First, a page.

Within the town’s labyrinth of alleys, occasionally so narrow that one person can barely go through or, other times, wide enough to allow a couple of mules and a handcart to squeeze through, one can indulge in traditional Moroccan restaurants (I have eaten the best pastilla there, and the tastiest Moroccan-style lamb stew with plums). Finally, the University of Al-Qarawiyyin, declared by UNESCO and the World Guinness Records as the oldest existing, continually operating university in the world, being also the first educational institution to award a degree, stands as a proud testament and reminder of the rich religious and scholarly heritage of the city.
My last memory of Fez is on the terrace of a renovated riad in the evening: the smell of jasmine oil emanating from my still warm skin after a Moroccan hammam, a thin rain tiptoeing on the glass roofing of the courtyard, and the canvas of the old medina unfolding with dots of light interspersed in the dusk. I almost cried with the beauty of the moment, and just when I thought my heart could not take any more, the call for prayer rose and echoed in the dome of the sky, as if coming from the most profound depths of the soul of the earth.
- Ubud, Bali (Indonesia)
I do not belong to the tribe that has fallen in love with Bali. Ubud, however, is a bijou of serenity, and a visitor can only be blessed there with the fortunate strokes of serendipity. The healing power of the town starts with its name, which is based on the Balinese word “ubad” meaning “medicine.” The various medicinal herbs of the region are not only available to the few initiates but, today, are included in the different recipes of fresh juices and salads, served in picturesque cafes and restaurants next to statues of happy Buddhas, ponds of peace, and lotus buds.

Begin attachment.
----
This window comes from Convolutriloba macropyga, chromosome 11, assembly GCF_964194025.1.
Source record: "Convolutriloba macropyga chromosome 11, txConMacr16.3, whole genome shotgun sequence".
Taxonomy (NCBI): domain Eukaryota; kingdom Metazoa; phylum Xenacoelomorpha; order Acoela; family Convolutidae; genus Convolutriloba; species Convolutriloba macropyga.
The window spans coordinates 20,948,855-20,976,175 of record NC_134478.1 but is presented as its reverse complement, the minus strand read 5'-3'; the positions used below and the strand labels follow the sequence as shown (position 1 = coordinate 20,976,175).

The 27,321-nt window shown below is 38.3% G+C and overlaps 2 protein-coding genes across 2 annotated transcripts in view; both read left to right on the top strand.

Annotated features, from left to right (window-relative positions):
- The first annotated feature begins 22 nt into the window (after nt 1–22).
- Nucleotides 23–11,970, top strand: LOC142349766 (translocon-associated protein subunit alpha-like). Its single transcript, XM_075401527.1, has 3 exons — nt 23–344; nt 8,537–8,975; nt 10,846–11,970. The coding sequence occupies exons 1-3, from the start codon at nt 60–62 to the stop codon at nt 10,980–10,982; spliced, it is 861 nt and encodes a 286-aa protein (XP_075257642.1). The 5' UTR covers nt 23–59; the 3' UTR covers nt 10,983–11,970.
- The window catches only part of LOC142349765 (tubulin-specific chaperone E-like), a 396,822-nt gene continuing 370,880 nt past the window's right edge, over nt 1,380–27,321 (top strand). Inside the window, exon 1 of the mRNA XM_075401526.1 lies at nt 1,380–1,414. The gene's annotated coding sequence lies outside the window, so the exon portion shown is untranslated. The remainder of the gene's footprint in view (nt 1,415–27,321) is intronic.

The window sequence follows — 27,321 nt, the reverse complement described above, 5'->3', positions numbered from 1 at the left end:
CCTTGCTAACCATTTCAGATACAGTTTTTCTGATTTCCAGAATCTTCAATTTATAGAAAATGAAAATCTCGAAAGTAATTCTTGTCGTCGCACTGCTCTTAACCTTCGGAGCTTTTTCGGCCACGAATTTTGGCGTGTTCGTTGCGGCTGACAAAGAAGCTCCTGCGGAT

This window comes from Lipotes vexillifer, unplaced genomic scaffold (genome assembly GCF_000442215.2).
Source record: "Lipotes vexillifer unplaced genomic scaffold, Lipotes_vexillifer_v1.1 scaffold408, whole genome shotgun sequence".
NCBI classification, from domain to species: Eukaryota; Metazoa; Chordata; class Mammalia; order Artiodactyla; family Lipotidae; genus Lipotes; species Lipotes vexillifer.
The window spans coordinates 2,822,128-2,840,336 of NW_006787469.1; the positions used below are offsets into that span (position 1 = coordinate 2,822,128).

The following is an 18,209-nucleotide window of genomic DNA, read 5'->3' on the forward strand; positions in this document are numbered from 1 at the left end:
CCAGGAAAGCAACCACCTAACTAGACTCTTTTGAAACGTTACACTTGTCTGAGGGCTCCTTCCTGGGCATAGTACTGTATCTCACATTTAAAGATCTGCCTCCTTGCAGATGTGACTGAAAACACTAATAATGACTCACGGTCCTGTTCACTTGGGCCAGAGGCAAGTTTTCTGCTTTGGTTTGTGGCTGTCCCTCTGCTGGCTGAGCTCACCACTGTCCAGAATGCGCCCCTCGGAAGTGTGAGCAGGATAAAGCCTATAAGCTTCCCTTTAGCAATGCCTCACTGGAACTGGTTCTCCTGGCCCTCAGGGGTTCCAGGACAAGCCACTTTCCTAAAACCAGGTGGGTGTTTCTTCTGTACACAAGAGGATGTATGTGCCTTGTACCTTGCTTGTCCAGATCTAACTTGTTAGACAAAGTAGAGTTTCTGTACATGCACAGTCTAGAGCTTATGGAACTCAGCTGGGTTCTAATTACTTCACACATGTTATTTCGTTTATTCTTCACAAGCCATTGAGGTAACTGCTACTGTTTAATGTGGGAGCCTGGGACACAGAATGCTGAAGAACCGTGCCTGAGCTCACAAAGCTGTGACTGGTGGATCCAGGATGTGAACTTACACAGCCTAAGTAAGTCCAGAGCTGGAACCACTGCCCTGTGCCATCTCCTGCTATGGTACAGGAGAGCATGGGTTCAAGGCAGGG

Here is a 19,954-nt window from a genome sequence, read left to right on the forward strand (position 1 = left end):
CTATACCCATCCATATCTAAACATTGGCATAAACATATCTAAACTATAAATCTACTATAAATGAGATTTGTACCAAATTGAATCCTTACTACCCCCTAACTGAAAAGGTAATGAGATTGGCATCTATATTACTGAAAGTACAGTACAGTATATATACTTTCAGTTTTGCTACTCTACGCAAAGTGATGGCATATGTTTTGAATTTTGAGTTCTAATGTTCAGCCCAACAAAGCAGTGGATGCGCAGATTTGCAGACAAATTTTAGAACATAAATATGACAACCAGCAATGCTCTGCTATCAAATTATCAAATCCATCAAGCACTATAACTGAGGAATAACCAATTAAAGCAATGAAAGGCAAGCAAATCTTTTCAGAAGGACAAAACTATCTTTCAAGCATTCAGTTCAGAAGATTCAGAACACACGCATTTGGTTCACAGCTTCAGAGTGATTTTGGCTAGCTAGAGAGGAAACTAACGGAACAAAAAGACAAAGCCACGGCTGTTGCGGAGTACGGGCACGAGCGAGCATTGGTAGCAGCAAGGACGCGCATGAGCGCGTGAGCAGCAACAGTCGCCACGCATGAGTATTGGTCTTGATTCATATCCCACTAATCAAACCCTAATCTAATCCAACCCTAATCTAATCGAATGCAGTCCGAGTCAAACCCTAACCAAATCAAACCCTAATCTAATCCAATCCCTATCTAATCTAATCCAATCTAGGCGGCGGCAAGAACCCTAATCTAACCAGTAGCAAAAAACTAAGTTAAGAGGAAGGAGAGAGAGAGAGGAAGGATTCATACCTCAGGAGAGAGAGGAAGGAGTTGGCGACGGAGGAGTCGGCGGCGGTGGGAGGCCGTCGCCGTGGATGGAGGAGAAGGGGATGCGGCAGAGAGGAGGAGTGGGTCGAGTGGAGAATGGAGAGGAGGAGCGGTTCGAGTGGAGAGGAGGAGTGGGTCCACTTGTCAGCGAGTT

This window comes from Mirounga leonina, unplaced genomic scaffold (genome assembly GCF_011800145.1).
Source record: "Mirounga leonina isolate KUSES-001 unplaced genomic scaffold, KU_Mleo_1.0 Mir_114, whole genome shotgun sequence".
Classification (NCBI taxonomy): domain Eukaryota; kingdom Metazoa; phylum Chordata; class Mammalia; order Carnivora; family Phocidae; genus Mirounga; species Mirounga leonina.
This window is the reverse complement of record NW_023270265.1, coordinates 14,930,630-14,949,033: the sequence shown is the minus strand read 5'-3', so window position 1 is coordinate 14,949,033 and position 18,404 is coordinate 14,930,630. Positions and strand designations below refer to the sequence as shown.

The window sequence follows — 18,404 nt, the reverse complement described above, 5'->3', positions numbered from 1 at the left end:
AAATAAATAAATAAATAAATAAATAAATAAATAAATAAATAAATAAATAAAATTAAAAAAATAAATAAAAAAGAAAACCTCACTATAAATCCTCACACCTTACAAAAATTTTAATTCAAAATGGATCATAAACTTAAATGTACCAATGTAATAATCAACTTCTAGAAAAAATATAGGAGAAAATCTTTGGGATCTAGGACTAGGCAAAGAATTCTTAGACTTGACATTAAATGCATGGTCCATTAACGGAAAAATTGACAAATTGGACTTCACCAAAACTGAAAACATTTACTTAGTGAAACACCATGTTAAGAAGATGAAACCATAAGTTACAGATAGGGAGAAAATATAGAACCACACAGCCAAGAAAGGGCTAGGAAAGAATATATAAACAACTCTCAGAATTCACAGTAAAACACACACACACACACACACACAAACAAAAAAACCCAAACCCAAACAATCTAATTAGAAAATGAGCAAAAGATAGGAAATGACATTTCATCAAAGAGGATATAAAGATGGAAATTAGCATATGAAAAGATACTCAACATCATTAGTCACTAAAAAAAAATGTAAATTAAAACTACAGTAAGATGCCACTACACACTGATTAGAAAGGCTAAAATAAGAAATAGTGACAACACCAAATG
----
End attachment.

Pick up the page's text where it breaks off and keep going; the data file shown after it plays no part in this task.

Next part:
Happiness rolls joyfully through the surrounding rice fields and finds its way into the Tek Tok dance performances, the canvases of the displayed paintings, the mischievous games of the monkeys in the sacred Monkey Forest, the Balinese food, the hands of the masseuses, and the smiles of the people who, despite the increased tourist waves, still do not speak enough good English. The few roads are protected under the curves of the penjors, and one should pay attention not to step on the countless canang saris that dot the streets, the entrances of shops, and the doorsteps of all houses. There is a lot of love spread out with abundance, like butter and honey on a toasted slice of home-baked bread, and it is shielded from the evil spirits by long lists of customs and traditions, incantations and prejudices, songs, gods, statues, and shrines that decorate the prime spot of every house, garden, or store.